Bitter News, 1-22-10

Headlines from the Bitter Newsroom that are a ray of sunshine—like Britney in court:

• It’s harder to cross examine a star football coach than it is a Catholic priest—so we’ve heardMike Leach would likely be no exception.  Which is probably why a judge ordered Leach’s case claiming wrongful termination from Texas Tech should be settled in mediation.  [USA Today]

• In other sports news: Who wants to sign up for the new all-white basketball league?  Needless to say, it raises sufficient “interesting theoretical legal questions about private entities setting up entry barriers.” [WSJ Law Blog]

• Ratings for the premiere of law firm dramedy The Deep End were kind of shallow Thursday night.  However, future-lawyer Vinny and the gang fist pumped the Jersey Shore finale through the roof—scoring record numbers.  [SeattlePI]

• Remember how there was that The New York Times piece on the disenchantment of BigLaw that was published on Sunday?  “As the profession lurches through its worst slump in decades, with jobs and bonuses cut and internal pressures to perform rising, associates do not just feel as if they are diving into the deep end, but rather, drowning.” Ring any bells?  Sadly and ironically, a day later, John Mason Mings, an IP partner in the Houston office of Baker & Hostetler, committed suicide.  Mings certainly wasn’t the first lawyer to take his own life.  But more shouldn’t follow either.  Don’t feel isolated.  Seek help when it’s getting bleak.  Maybe Lawyers With Depression can help.  [The Am Law Daily]

• Associates, take ownership of your legal work.  Nuff’ said.  [The Legal Intelligencer]

• The Prop. 8 same-sex marriage trial is really heating up in California.  And it’s so important that even straight people should follow what’s going on.  Here’s why.  Live blogging[Huffington Post]

• The FBI allegedly broke the law by illegally obtaining the phone records of reporters—sometimes replacing the legal process with simply a Post-It note.  And as the report on the breach of wiretap laws becomes more apparent, there’s no reason to be concerned.  Obama said it was cool.  And that makes it legal.  Right?  [TechDirt]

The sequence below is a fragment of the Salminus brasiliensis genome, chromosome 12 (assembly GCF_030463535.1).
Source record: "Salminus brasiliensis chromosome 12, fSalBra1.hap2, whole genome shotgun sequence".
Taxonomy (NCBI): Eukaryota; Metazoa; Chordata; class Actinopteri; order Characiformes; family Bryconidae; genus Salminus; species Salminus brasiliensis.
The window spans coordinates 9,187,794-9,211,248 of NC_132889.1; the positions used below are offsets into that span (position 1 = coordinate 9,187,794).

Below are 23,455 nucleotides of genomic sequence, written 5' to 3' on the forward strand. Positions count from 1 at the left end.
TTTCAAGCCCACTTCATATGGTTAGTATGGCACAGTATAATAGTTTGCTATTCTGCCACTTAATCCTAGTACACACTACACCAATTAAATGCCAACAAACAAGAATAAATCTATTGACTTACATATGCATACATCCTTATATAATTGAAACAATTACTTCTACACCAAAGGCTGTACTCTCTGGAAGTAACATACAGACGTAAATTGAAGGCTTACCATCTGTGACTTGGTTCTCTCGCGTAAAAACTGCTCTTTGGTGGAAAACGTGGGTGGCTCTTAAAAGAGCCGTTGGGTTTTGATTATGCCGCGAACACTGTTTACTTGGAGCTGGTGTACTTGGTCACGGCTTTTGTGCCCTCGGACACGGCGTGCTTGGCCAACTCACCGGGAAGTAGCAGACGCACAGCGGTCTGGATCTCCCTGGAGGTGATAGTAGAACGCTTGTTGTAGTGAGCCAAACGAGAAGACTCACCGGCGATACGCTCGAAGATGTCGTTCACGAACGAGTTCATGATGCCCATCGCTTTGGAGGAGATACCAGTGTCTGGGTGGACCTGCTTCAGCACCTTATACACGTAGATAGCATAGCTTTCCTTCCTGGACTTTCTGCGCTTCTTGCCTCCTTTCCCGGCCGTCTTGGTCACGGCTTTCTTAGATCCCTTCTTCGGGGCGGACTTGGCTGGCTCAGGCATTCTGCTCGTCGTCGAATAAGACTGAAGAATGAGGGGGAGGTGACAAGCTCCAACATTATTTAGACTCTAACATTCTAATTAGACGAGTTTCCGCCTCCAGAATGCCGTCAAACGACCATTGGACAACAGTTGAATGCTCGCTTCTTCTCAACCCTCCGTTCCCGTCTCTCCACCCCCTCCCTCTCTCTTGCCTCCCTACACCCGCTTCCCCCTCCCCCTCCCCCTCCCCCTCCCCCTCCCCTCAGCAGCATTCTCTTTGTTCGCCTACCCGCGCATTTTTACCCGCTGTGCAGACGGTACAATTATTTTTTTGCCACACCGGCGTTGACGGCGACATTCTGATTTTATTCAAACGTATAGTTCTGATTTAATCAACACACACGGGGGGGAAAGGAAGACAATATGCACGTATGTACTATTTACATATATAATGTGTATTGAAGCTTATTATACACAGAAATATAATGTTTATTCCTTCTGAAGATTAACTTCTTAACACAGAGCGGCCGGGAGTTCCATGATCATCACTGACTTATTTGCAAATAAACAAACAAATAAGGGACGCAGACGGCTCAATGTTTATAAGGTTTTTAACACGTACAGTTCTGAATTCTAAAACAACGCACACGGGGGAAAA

• John Patten, the defense lawyer for NYC police officer Richard Kern, has a perfect defense for his client.  He told the court that Officer Kern didn’t sodomize the victim, Michael Mineo, with his baton after catching him smoking pot in a subway station—instead, Mineo was likely “digging into his backside” and caused the anal lacerations himself because he’s a scam artist.  So it looks like you really can go F yourself.  [New York Post]

• Mischa, Mischa, Mischa.  Can’t handle the Law.  Actress Mischa Barton was sued by her landlord yesterday after allegedly skipping out on her $7,000-a-month rent.  And around the same time, she was bombing her scenes as a guest star on the set of Law & Order: SVU[New York Daily News]

• Since disbarred attorney Scott Rothstein is in jail waiting to plead guilty to charges connected to a $1.2 billion Ponzi scheme, he doesn’t need his law firm office anymore.  So the contents are being auctioned off on Saturday.  But the action house is recreating the office in its original state including the desk where he ran his empire all the way down to where each one-of-a-kind $5,000 pen laid when they first entered.  [WSVN]

• Once bitten, twice shy. Samantha Geimer, the victim in the Roman Polanski rape case is taking a new legal step on the director’s behalf: She’s “asking that a Los Angeles court force U.S. authorities to abandon their ongoing attempt to extradite the filmmaker from Switzerland.” [Los Angeles Times]

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Headlines from the Bitter Newsroom that are a ray of sunshine—like Britney in court:

• It’s harder to cross examine a star football coach than it is a Catholic priest—so we’ve heardMike Leach would likely be no exception.  Which is probably why a judge ordered Leach’s case claiming wrongful termination from Texas Tech should be settled in mediation.  [USA Today]

• In other sports news: Who wants to sign up for the new all-white basketball league?  Needless to say, it raises sufficient “interesting theoretical legal questions about private entities setting up entry barriers.” [WSJ Law Blog]

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